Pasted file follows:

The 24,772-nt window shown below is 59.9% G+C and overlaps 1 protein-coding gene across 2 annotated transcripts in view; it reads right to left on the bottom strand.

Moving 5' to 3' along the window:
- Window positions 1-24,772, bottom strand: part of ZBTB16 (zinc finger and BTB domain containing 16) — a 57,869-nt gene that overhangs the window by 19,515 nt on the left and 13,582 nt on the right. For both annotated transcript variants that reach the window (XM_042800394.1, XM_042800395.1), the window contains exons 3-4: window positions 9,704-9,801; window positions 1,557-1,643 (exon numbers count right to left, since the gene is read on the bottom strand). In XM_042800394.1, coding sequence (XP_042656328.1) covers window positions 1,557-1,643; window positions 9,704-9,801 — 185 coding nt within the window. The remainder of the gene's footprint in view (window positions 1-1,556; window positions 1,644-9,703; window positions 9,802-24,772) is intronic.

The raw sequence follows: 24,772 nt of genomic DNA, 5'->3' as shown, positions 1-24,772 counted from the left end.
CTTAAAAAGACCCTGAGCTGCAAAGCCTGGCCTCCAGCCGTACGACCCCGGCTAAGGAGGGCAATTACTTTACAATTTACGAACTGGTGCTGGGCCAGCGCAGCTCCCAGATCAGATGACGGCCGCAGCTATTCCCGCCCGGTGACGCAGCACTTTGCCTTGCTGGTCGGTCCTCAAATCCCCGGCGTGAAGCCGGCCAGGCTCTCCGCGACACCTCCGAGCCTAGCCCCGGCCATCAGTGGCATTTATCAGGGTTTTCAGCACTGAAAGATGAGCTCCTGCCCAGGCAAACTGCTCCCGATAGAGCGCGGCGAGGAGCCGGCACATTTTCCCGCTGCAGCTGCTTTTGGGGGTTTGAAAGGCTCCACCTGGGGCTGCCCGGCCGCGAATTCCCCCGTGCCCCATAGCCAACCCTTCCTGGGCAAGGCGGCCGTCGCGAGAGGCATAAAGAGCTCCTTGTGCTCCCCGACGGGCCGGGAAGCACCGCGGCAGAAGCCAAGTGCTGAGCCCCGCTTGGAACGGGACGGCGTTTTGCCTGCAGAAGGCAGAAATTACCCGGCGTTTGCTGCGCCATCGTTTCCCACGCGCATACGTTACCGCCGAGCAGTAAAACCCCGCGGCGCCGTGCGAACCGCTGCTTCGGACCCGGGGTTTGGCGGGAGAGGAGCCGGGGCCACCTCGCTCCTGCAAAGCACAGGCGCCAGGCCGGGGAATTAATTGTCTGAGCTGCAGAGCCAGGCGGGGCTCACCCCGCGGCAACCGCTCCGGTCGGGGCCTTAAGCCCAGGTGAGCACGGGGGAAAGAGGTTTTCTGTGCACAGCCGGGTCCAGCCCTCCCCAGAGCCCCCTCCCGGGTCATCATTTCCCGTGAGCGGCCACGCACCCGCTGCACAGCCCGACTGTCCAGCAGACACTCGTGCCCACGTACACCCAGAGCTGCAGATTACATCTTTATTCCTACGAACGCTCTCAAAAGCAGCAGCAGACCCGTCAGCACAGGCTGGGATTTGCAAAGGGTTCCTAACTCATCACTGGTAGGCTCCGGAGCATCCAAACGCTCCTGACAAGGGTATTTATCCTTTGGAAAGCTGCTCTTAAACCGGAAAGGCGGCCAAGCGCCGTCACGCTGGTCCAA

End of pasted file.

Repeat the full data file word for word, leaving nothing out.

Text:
The 24,772-nt window shown below is 59.9% G+C and overlaps 1 protein-coding gene across 2 annotated transcripts in view; it reads right to left on the bottom strand.

Moving 5' to 3' along the window:
- Window positions 1-24,772, bottom strand: part of ZBTB16 (zinc finger and BTB domain containing 16) — a 57,869-nt gene that overhangs the window by 19,515 nt on the left and 13,582 nt on the right. For both annotated transcript variants that reach the window (XM_042800394.1, XM_042800395.1), the window contains exons 3-4: window positions 9,704-9,801; window positions 1,557-1,643 (exon numbers count right to left, since the gene is read on the bottom strand). In XM_042800394.1, coding sequence (XP_042656328.1) covers window positions 1,557-1,643; window positions 9,704-9,801 — 185 coding nt within the window. The remainder of the gene's footprint in view (window positions 1-1,556; window positions 1,644-9,703; window positions 9,802-24,772) is intronic.

The raw sequence follows: 24,772 nt of genomic DNA, 5'->3' as shown, positions 1-24,772 counted from the left end.
CTTAAAAAGACCCTGAGCTGCAAAGCCTGGCCTCCAGCCGTACGACCCCGGCTAAGGAGGGCAATTACTTTACAATTTACGAACTGGTGCTGGGCCAGCGCAGCTCCCAGATCAGATGACGGCCGCAGCTATTCCCGCCCGGTGACGCAGCACTTTGCCTTGCTGGTCGGTCCTCAAATCCCCGGCGTGAAGCCGGCCAGGCTCTCCGCGACACCTCCGAGCCTAGCCCCGGCCATCAGTGGCATTTATCAGGGTTTTCAGCACTGAAAGATGAGCTCCTGCCCAGGCAAACTGCTCCCGATAGAGCGCGGCGAGGAGCCGGCACATTTTCCCGCTGCAGCTGCTTTTGGGGGTTTGAAAGGCTCCACCTGGGGCTGCCCGGCCGCGAATTCCCCCGTGCCCCATAGCCAACCCTTCCTGGGCAAGGCGGCCGTCGCGAGAGGCATAAAGAGCTCCTTGTGCTCCCCGACGGGCCGGGAAGCACCGCGGCAGAAGCCAAGTGCTGAGCCCCGCTTGGAACGGGACGGCGTTTTGCCTGCAGAAGGCAGAAATTACCCGGCGTTTGCTGCGCCATCGTTTCCCACGCGCATACGTTACCGCCGAGCAGTAAAACCCCGCGGCGCCGTGCGAACCGCTGCTTCGGACCCGGGGTTTGGCGGGAGAGGAGCCGGGGCCACCTCGCTCCTGCAAAGCACAGGCGCCAGGCCGGGGAATTAATTGTCTGAGCTGCAGAGCCAGGCGGGGCTCACCCCGCGGCAACCGCTCCGGTCGGGGCCTTAAGCCCAGGTGAGCACGGGGGAAAGAGGTTTTCTGTGCACAGCCGGGTCCAGCCCTCCCCAGAGCCCCCTCCCGGGTCATCATTTCCCGTGAGCGGCCACGCACCCGCTGCACAGCCCGACTGTCCAGCAGACACTCGTGCCCACGTACACCCAGAGCTGCAGATTACATCTTTATTCCTACGAACGCTCTCAAAAGCAGCAGCAGACCCGTCAGCACAGGCTGGGATTTGCAAAGGGTTCCTAACTCATCACTGGTAGGCTCCGGAGCATCCAAACGCTCCTGACAAGGGTATTTATCCTTTGGAAAGCTGCTCTTAAACCGGAAAGGCGGCCAAGCGCCGTCACGCTGGTCCAA